Page 1 of 10Copyright 2012 • Review Completed on08/10/2012
Therapeutic Class Review ADHD Agents and Stimulants
Attention-Deficit/Hyperactivity Disorder (ADHD) is a common psychiatricdisorder that is often diagnosed during childhood; however, children with ADHD may continue tomanifest symptoms into adulthood.
The core symptoms of ADHD utilized in the diagnosis of thedisorder include hyperactivity, impulsivity, and inattention. Untreated, or undertreated, ADHD isassociated with adverse sequelae, including delinquent behavior, antisocial personality traits,substance abuse and other comorbidities
. Several central nervous system agents are Food andDrug Administration (FDA)-approved for the treatment of ADHD, including the cerebral stimulants(amphetamines and methylphenidate derivatives), as well as atomoxetine (Strattera
), clonidineextended-release (Kapvay
), and guanfacine extended-release (Intuniv
The cerebral stimulantagents are classified as Schedule II controlled substances due to their potential for abuse.
Atomoxetine, clonidine extended-release, and guanfacine extended-release are not classified ascontrolled substances.
Clonidine and guanfacine, extended-release formulations, are approvedas adjunctive therapy with stimulant medications as well as monotherapy.
Some cerebralstimulant agents are indicated for the treatment of a variety of sleep disorders. Narcolepsy is a sleepdisorder characterized by excessive daytime sleepiness and intermittent manifestations of rapid eyemovement (REM) sleep during wakefulness (American Academy of Sleep Medicine, 2007).Obstructive sleep apnea (OSA) is a common chronic disorder that often requires lifelong care.Cardinal features of OSA include obstructive apneas, hypopneas, or respiratory effort relatedarousals; daytime symptoms attributable to disrupted sleep (e.g., sleepiness, fatigue, poor concentration); and signs of disturbed sleep (e.g., snoring, restlessness, or resuscitative snorts).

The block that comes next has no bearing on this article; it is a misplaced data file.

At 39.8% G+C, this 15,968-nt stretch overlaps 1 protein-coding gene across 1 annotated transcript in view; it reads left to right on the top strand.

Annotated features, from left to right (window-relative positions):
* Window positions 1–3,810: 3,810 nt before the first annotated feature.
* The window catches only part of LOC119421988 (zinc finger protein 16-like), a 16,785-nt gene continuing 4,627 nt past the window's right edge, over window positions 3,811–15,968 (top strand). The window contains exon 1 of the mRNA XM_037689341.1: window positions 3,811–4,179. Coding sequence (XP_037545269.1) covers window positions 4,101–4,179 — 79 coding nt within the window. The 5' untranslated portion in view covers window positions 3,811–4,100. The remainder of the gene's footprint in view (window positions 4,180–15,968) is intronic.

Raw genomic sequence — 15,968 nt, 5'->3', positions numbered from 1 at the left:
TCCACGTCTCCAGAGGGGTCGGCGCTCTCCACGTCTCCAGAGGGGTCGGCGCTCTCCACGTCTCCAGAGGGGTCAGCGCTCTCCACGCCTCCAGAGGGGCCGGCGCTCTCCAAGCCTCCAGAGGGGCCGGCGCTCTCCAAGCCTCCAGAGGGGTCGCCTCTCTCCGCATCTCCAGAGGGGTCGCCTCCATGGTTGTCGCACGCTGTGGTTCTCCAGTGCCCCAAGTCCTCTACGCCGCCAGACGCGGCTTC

Circadian rhythm sleep disorder consists of a persistent/recurrent pattern of sleep interruption. Theshift work type occurs in individuals who work non-standard hours (e.g., night work, early morningwork and rotating schedules), and is characterized by excessive sleepiness and/or insomnia.
) and armodafinil (Nuvigil
) are both FDA-approved to improve wakefulness inadult patients with excessive sleepiness associated with narcolepsy, OSA, and shift work sleepdisorder. These agents are classified as Schedule IV controlled substances because they have beenshown to have been shown to produce psychoactive and euphoric effects similar to stimulants.
Sodium oxybate (Xyrem
) is γ-hydroxybutyric acid (GHB), a known drug of abuse. It is approved for the treatment of excessive daytime sleepiness and cataplexy in patients with narcolepsy. It isclassified as a Schedule III controlled substance. However, non-medical uses of sodium oxybate areclassified under Schedule I.
Several generic ADHD agents and stimulants are currently available.Specifically, at least one short-, intermediate-, and long-acting agents are available generically.
Table 1. Current Medications Available in the Class
Generic(Trade Name)Food and Drug Administration-Approved IndicationsDosage Form/StrengthGenericAvailabilitySingle-Entity Products
Anorexigenic Agents and Respiratory and Cerebral Stimulants-Amphetamines
*)Treatment of ADHD Capsule (Adderall XR
):5 mg10 mg15 mg20 mg25 mg30 mgTablet (Adderall